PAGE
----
international) news. I was glad to see that the owners had rebuilt, even
though the lodge is now smaller. They have a big dining room and bar
downstairs, and I stopped in, signed the guestbook in the lobby, and had toast
and coffee. Nancy, the owner, came over and talked to me, and I learned they
are building cabins for people to stay in outside the lodge.
I left, feeling
rejuvenated and inspired, and returned to Paonia to take in the parade, the
park, and then my massage.
Wednesday evening I
enjoyed my visit with a light worker friend, Norma Jean Foust, who had
actually been a house guest of ours a few weeks earlier, on her way from
Pennsylvania to Crawford, Colo., where she owns land and wants to build a
Vaastu house. Norma Jean and I talked about all kinds of things. It was
wonderful to have a metaphysical discussion with someone again. She let me
borrow Robert Schwartzís new book Courageous Souls, which Iíll be reviewing in
the Beacon in a month or two.
I had hoped to catch the
Paonia fireworks at dusk, but as I approached Paonia, the fireworks were of a
different sort. Instead of cars going to the park where the fireworks were to
be held, cars were headed away! Then I saw why. The hill side was on fire!
Another 4th of July fire made me think of the big one in 1994. Luckily, they
got the fire out without it destroying any structures. I later found out that
fireworks were not the cause, but a spark off a train.
Thursday morning I drove
to Cedaredge and had breakfast with Arda Golden Eagle Woman, author of This
Myth We Call Illusion, and master of the awakenings. Arda was her same
wonderful self, and we had a great time. Again, it was as though Iíd never
left the mountains.
Later that afternoon,
Arda and I met Polly Cady in Delta. Polly just got married June 26 to Ray
Kelsey, and we had the privilege of meeting him before he had to take off.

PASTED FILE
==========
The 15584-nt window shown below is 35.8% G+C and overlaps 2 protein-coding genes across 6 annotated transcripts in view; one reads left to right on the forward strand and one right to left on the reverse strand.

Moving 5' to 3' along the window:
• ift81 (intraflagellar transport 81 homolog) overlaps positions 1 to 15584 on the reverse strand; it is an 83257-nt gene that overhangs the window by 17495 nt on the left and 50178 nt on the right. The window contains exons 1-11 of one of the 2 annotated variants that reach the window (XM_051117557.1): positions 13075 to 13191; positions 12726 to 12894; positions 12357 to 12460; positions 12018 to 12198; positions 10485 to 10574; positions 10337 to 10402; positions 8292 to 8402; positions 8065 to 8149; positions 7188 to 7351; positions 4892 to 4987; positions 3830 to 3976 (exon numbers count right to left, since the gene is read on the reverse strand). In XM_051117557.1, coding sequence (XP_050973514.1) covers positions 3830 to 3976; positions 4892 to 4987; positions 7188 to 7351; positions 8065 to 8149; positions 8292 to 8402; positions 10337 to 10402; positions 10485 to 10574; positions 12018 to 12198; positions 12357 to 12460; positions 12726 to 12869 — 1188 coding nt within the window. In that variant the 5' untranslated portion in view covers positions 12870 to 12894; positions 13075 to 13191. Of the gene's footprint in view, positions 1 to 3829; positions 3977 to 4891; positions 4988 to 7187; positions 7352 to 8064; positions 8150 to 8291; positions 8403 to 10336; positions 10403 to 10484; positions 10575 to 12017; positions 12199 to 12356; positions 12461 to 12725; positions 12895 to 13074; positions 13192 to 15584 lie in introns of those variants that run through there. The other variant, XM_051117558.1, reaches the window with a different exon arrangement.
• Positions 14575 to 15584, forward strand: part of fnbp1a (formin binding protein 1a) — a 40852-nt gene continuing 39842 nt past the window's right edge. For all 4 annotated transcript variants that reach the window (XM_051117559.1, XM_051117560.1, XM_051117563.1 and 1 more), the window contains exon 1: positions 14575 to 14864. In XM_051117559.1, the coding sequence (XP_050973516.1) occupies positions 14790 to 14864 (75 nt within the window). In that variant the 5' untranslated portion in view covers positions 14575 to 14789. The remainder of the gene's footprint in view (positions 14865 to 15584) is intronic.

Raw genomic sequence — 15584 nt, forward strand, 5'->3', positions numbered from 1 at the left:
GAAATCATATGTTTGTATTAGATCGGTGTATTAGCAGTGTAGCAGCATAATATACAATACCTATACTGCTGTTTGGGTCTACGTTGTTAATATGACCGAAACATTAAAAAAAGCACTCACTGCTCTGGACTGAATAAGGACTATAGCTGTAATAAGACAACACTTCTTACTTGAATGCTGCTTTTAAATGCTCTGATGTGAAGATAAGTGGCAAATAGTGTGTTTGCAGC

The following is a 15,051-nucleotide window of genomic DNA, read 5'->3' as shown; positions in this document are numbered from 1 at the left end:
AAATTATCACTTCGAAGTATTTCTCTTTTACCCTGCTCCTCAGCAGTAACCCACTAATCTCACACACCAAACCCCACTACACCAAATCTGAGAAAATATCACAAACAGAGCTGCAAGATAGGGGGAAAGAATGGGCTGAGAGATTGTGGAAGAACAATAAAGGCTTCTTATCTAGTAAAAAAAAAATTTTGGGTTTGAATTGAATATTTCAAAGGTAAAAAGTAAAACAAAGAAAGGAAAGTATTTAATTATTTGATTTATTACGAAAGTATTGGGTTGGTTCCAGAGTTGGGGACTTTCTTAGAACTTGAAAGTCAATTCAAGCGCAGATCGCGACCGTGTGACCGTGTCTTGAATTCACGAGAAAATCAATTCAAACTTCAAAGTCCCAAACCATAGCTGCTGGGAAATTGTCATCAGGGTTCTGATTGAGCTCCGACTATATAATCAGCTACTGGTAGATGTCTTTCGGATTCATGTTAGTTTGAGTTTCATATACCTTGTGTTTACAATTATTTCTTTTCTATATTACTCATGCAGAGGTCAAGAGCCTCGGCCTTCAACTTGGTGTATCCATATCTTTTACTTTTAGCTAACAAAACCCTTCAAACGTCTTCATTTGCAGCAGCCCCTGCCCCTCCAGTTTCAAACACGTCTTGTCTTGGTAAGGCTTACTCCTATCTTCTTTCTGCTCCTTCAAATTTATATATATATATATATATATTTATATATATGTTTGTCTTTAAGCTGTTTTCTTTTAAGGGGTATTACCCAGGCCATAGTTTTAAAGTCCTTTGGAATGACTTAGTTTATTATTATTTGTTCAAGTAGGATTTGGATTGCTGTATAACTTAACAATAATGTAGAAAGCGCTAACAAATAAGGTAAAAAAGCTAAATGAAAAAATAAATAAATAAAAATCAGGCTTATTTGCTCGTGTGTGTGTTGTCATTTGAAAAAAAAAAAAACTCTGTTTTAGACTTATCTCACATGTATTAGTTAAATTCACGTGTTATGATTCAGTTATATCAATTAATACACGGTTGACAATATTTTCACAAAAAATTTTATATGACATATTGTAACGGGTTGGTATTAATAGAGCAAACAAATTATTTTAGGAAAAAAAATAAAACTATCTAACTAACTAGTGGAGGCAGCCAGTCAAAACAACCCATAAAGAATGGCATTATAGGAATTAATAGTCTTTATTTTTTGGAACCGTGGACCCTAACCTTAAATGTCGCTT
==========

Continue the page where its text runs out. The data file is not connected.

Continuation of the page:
Polly does energy work and handwriting analysis.
My son, Scott, arrived from
Salt Lake City, so we headed back to Paonia, to get ready to drive to Alamosa
the next day. The wedding was Saturday, and all went well. The ceremony took
place in the woods, very simply, without music, without rings. Afterward, the
brideís brother cooked hamburgers and brats on the grill, and most the guests
left right away. I stayed for the campfire. Ryan and Trish had invited anyone
who wanted to stay and camp to join them that night. I left to return to the
motel before it got dark, but Scott camped out in his little pup tent.
Sunday afternoon I headed
north toward Salida, where I met more light worker friends, Cindy and Daniel
Nichols, who live in Canon City but were camping. Daniel does dowsing work and
cleared a troublesome energy spot in our bedroom back in Ohio, using a diagram
that I drew on a napkin.
Finally, I headed for
Buena Vista and took Highway 24 east into Colorado Springs. The scenery was
incredible. Iíd never taken that route before, through South Park, and all I
could think about was that someday Iíd like to come live in Colorado again...
these mountains were telling me they missed me as much I miss them.
The final night I stayed
with my dear light worker friend, Honey Lee (Peggy) French, in her comfortable
home not far from the airport. Her chocolate cocker spaniel, Coco, has a coat
so soft, itís like fine fur. Peggy had knee replacement surgery on both knees
in mid-July. She continues to be in my prayers as she is a most remarkable
It was sad to leave the
mountains behind me as I took off on that jet Monday afternoon. But I was
actually happy to get home at 12:30 that night to Jackson Run. Ethan and his
visiting son were waiting up for me. The dog went ballistic when he saw me,
which is always flattering.
Of course, I regretted
the fact that I simply didnít have time or energy to go see everyone I had
hoped to see. You all know who you are. Iíll be sure to catch you next time.
A place is magical when
you can carry it in your heart, no matter where you are. I learned that I
donít need to actually be there, in the mountains, to feel that my spirit is
there already. I only need to close my eyes and remember.
Ann Ulrich Miller is
publisher of The Star Beacon.
Copyright © 2007 Ann Ulrich Miller